Family business succession (both leadership and ownership) is a complex and typically once-in-a-lifetime event. A whole host of emotional, financial and material challenges come into play. Now, especially, is a crucial time for such operations as Baby Boomers look to retire and the expectation that their progeny (Millennials or Digital Natives) will step into their shoes is proving far from a done deal.
It’s nothing new that generational change brings a new perspective on how to run a business. However, the NowGens and NextGens have an entirely different view on how to manage their wealth and what they would like to do with their lives or careers, meaning they might not want to take on the leading role of their family business.
Young people today are mindful of having their own careers, are becoming more purpose driven and are increasingly individualistic. It’s been levelled at millennials that they are the most entitled of recent generations. One comeback is that they are not selfish - they just have more time to be themselves.
Whatever the catalyst, today’s family businesses often struggle to find their successors, especially in the SME sector. As a result, many of those who would otherwise have been orchestrating a family handover are instead preparing their company for sale.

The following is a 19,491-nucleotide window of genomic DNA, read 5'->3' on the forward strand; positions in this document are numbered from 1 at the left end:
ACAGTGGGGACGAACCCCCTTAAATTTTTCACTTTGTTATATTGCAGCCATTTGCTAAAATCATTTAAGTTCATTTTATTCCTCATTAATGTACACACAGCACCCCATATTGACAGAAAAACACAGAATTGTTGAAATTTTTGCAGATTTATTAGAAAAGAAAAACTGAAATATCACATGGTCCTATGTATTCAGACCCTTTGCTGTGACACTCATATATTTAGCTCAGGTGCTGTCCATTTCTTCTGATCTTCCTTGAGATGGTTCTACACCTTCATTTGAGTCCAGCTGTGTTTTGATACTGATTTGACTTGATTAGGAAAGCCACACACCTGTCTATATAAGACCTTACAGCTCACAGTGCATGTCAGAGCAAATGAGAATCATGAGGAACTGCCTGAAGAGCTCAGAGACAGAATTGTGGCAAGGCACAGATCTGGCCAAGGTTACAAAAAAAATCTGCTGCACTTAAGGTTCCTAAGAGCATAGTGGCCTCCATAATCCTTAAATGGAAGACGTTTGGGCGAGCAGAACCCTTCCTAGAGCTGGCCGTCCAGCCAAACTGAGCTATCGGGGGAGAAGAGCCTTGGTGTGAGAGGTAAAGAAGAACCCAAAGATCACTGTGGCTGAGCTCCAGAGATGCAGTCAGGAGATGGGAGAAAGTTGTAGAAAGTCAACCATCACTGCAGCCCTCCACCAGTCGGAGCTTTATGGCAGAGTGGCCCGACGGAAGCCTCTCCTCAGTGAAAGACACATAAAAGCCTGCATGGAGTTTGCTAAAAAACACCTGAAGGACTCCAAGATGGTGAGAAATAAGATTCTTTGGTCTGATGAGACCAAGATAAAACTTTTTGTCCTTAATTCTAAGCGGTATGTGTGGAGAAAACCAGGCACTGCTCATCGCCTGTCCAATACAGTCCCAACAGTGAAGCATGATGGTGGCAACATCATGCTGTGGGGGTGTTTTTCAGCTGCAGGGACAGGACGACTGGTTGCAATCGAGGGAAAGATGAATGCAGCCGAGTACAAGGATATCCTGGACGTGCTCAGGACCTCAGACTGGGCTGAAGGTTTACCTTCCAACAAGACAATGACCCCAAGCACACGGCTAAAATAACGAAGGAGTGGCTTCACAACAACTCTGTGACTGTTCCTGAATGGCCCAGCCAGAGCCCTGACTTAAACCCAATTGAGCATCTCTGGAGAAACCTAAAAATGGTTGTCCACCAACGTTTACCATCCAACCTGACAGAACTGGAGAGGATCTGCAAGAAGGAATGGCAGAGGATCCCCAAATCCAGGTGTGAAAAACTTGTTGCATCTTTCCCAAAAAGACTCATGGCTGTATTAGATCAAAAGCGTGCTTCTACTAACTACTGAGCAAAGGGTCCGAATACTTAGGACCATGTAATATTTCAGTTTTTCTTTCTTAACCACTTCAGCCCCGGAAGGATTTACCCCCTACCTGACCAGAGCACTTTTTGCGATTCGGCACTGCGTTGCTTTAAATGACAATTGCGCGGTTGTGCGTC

Where succession gaps and female leadership do not converge
It usually takes several years to manage a succession process. Over the past few years there have been multiple studies on the tens of thousands of SMEs that are approaching a generational change worldwide. Simultaneously, women are increasingly stepping into leadership roles, also inside family businesses. However, surprisingly often – and Western societies are no exception – family businesses are not moving (as fast) with the times in terms of gender equality.
The STEP 2019 Global Family Business Survey found that just 18% of its respondents – termed as the primary shareholder, which was most often the CEO – were female. In the words of the report, this is “a relatively small percentage suggesting that the ‘glass ceiling’ at the top remains a challenge.”
That said, new research is helping to fuel progress. In the words of Professor Francesca Maria Cesaroni, co-author of Do dreams always come true? Daughters’ expectations and experience in family business succession:
Over the last decade, scholars and researchers have shifted their focus from the obstacles and barriers that women face in family businesses to ways of creating better business environments that enable women to reach their full potential. Daughters are no longer viewed as a problem to solve but as a resource to value and an opportunity to seize.
Further factors at play globally
With people living longer, and increasingly complicated demographic and societal changes, many other regionally specific challenges are appearing. In such contexts, sidelining women only serves to make life harder.